We’ve all felt shame. It’s that feeling when you want to tuck yourself into a tight little ball, pull the blanket over your head and just disappear. You are a bad person who is unworthy and unlovable.
Shame feels like you’ve done something wrong- so wrong that it affects your self-esteem and you begin to see yourself as a seriously flawed individual. We often confuse shame with guilt, but they aren’t the same. As shame and vulnerability author and speaker Brene Brown says, “The difference between shame and guilt is the difference between ‘I am bad’ and ‘I did something bad.'”
Not surprisingly, shame is rooted within in our family. As a result of not feeling seen, loved, valued and understood, we developed the belief that we were not being loved because there was something wrong with us. Children develop their identity based on their parents reactions to them, if you grew up in a neglectful, abusive, controlling or otherwise dysfunctional family, then shame is an inevitable consequence of those painful experiences.
How could you not feel shame if you were mistreated or ignored by the very people who were supposed to protect and care for you? Something must be wrong with you if your parent(s) can’t show you love. When we are made to feel inadequate and unlovable, we begin to see ourselves that way.
How we’re treated by others when we were children becomes the way we internally treat ourselves. The experiences which we were shamed as children become the unconscious triggers for feeling and expressing shame as adults.
If you were a little boy shamed for being sensitive or crying, then you’ll feel deeply embarrassed or even humiliated when you cry as an adult. Thus propelling you to do everything in your power to repress feelings that might make you cry.
We develop multiple unhealthy coping mechanisms to hide our feelings of shame, all which have a negative impact on our most intimate relationships. Control, blame, anger, withdrawal, perfectionism and people pleasing are all strategies that temporarily relieve the feelings of inadequacy and unlovability.
Step off the shame cycle by practicing these strategies and working toward healing.
Overcome Shame and Restore Your Self-Esteem:
1. Revisit your childhood
As painful as this might be, it’s important to understand that shame is not your fault. You are an adult, with an adult perspective and judgment. Take a look at the small, innocent child you were and how you were incapable of understanding and processing the hurtful behaviors of your parents. You desperately needed their approval and unconditional love, and if that wasn’t available to you, you grew to feel unworthy of anyone’s acceptance and love. This was NOT your fault. Remind yourself of this whenever you feel your shame triggered.
2. Recognize your triggers
Pay attention to what triggers your feelings of shame. This may be difficult at first, as we often bury our feelings under layers of unhealthy coping mechanisms. So start with the behaviors, the way you react to the feeling, and then ask yourself what happened to make you react.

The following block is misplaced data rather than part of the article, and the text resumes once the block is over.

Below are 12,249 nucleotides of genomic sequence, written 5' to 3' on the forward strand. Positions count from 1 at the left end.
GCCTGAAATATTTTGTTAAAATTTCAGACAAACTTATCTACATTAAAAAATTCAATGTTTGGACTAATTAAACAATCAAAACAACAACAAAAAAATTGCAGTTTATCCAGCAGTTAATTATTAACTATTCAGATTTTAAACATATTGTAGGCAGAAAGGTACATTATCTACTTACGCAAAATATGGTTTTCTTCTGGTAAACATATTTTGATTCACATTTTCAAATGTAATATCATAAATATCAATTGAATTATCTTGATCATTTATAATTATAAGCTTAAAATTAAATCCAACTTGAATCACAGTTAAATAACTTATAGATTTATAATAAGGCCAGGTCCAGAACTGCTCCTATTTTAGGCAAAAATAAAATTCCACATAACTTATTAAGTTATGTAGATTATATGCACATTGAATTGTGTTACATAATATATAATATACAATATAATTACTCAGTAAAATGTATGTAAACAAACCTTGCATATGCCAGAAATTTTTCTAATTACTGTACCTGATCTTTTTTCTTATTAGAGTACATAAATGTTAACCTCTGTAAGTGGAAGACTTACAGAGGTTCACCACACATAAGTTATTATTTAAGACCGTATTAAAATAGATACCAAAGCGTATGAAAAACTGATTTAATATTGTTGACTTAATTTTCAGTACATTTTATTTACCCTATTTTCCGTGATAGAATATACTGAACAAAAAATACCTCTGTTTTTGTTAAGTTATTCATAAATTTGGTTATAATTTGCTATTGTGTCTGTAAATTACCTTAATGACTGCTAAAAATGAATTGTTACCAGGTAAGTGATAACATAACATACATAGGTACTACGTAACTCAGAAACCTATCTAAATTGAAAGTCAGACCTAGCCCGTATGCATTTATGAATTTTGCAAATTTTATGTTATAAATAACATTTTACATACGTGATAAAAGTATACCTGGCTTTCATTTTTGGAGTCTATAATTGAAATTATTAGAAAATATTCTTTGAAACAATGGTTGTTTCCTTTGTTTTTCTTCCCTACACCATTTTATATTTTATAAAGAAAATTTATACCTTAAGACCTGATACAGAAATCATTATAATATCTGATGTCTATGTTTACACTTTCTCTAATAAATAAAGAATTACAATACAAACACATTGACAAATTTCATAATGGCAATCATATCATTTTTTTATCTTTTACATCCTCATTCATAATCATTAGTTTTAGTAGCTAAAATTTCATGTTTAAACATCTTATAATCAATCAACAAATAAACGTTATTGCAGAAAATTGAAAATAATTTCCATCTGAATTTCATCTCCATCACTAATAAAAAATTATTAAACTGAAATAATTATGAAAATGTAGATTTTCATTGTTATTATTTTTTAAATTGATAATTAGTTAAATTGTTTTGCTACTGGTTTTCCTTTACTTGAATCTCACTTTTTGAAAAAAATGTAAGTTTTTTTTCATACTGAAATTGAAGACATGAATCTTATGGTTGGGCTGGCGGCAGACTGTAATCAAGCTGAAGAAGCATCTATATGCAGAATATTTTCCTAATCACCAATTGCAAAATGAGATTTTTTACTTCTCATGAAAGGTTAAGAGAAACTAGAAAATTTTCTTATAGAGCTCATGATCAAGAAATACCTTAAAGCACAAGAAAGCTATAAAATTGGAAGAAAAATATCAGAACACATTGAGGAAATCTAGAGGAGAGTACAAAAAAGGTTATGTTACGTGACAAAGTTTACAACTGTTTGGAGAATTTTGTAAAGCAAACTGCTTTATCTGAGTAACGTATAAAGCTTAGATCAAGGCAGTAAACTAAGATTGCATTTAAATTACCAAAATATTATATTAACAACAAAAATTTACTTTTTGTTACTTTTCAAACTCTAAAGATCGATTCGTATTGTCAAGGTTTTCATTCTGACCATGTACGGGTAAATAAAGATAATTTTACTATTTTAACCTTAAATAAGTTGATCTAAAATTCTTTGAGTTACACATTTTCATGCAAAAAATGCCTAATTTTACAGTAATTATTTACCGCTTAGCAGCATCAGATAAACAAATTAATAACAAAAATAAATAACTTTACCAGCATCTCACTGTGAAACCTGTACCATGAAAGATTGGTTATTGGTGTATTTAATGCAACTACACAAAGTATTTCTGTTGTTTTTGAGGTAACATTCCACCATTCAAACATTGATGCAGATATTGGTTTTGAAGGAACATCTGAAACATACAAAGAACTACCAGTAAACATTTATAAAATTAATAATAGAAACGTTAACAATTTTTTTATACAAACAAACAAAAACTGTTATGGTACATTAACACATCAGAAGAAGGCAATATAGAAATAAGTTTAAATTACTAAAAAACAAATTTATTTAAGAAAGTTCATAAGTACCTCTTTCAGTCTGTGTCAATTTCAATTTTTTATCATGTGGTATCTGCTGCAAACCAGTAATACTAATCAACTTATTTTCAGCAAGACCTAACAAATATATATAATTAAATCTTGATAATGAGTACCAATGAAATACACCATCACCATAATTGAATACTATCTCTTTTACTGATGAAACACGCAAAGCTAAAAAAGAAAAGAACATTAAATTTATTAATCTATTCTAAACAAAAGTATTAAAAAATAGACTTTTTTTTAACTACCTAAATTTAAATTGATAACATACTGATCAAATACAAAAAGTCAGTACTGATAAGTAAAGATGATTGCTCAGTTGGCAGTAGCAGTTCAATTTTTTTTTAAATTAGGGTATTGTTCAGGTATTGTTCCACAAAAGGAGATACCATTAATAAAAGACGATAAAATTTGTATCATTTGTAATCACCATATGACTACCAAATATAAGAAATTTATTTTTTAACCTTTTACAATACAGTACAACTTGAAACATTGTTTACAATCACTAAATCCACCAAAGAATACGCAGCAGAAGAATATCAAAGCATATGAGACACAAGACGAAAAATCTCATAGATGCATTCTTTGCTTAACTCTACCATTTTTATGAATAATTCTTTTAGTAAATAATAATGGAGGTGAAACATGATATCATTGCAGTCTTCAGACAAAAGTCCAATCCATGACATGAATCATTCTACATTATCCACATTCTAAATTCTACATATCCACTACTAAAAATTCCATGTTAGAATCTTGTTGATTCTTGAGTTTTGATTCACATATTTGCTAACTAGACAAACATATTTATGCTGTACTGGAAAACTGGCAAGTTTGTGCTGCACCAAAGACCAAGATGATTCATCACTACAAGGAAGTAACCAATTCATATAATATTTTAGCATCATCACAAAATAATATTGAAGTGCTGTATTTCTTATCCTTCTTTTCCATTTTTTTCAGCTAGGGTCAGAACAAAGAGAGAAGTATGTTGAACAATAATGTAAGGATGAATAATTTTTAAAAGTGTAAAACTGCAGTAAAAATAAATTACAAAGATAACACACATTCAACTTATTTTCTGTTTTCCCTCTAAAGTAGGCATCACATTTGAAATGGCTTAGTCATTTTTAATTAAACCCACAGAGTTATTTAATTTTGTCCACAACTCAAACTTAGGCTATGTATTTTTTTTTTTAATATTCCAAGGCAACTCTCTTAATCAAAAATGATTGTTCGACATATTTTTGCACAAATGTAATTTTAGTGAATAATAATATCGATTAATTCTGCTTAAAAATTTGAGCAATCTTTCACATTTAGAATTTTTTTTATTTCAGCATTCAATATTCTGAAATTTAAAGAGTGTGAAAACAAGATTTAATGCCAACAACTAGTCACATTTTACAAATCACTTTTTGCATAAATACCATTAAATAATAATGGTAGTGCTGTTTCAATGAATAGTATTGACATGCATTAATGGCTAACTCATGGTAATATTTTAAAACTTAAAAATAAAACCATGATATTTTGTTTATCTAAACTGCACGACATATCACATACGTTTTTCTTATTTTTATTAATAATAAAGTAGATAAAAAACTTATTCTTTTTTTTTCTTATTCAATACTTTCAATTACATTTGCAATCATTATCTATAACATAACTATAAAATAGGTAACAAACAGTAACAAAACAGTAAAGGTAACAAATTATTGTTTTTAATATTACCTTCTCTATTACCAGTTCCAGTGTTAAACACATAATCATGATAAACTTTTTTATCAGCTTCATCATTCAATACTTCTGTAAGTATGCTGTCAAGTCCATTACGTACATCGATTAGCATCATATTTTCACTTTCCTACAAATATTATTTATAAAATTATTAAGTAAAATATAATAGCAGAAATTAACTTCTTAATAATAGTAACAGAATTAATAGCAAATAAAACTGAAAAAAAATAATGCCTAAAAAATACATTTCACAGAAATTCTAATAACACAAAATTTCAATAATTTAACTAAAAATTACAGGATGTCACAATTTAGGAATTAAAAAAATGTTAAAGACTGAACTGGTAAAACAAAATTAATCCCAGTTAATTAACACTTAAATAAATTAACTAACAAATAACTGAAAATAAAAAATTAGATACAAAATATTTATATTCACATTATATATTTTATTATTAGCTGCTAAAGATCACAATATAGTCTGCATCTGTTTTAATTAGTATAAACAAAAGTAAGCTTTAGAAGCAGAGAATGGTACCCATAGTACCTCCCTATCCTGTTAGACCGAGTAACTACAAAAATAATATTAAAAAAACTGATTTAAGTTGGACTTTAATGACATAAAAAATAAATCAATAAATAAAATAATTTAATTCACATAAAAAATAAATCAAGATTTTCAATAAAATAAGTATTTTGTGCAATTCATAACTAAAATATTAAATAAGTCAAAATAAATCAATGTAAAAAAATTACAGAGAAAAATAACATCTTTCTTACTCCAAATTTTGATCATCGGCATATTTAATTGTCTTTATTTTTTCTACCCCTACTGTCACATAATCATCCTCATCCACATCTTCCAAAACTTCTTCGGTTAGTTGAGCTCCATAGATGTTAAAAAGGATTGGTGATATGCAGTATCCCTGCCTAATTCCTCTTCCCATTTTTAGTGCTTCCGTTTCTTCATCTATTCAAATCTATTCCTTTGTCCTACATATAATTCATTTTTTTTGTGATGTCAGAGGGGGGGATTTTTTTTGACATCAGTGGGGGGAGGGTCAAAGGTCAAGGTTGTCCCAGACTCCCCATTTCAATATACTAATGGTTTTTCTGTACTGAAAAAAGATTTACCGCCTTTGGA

Did someone say something that made you feel vulnerable? We’re you rejected in some way that reminded you of your childhood? Once you know what trips you up and envelopes you in feelings of shame, you can begin to learn healthier responses.
3. Practice self-compassion.
When you feel shame, it can be difficult to be kind and loving toward yourself, but try talking to yourself and treating yourself with the same loving-kindness you’d show to a child or a good friend until you begin to change your thoughts and feelings about yourself.
Based on groundbreaking research by Kristin Neff, it’s been discovered that self-compassion can act as an antidote to the self-criticism that comes with shame. The three key components of self-compassion are self-kindness, a sense of common humanity, and balanced mindful awareness. Kindness opens our hearts to suffering, so we can give ourselves what we need. Common humanity opens us to others so that we know we aren’t alone. Mindfulness opens us to the present moment, so we can accept our experience with greater ease. Together they comprise a state of warm, connected, presence during difficult moments in our lives.
4. Challenge your thoughts.
Rather than believing every thought that flows through your mind, find evidence to the contrary. Part of you knows you aren’t a bad, unlovable, unworthy person and that your thoughts aren’t the entire truth. Your job is to weaken the grasp shame has on you and you can do that by challenging your thoughts when they try to control your mind. Put up a mental fight by reframing your thoughts and focusing on the positive.
5. Accept love and kindness.
The feelings of unworthiness attached to shame make it very difficult to accept love from others. In fact, you might even distrust people who are kind to you because they can’t discern that you are really “bad” and unworthy.
This is a dysfunctional reaction to loving behavior from others, but you have to be open to teaching yourself a new way of responding. Accept compliments without diminishing or deflecting them. Allow yourself to trust the judgment of the person who sees the good in you. This will take practice, but over time it will feel more natural to relish in the love and appreciation from others.
Finally, you may need the support of a professional counsellor if your shameful feelings are debilitating. If so, don’t hesitate to contact us. Working with a counsellor is positive step that puts you back in control of your future happiness and well-being.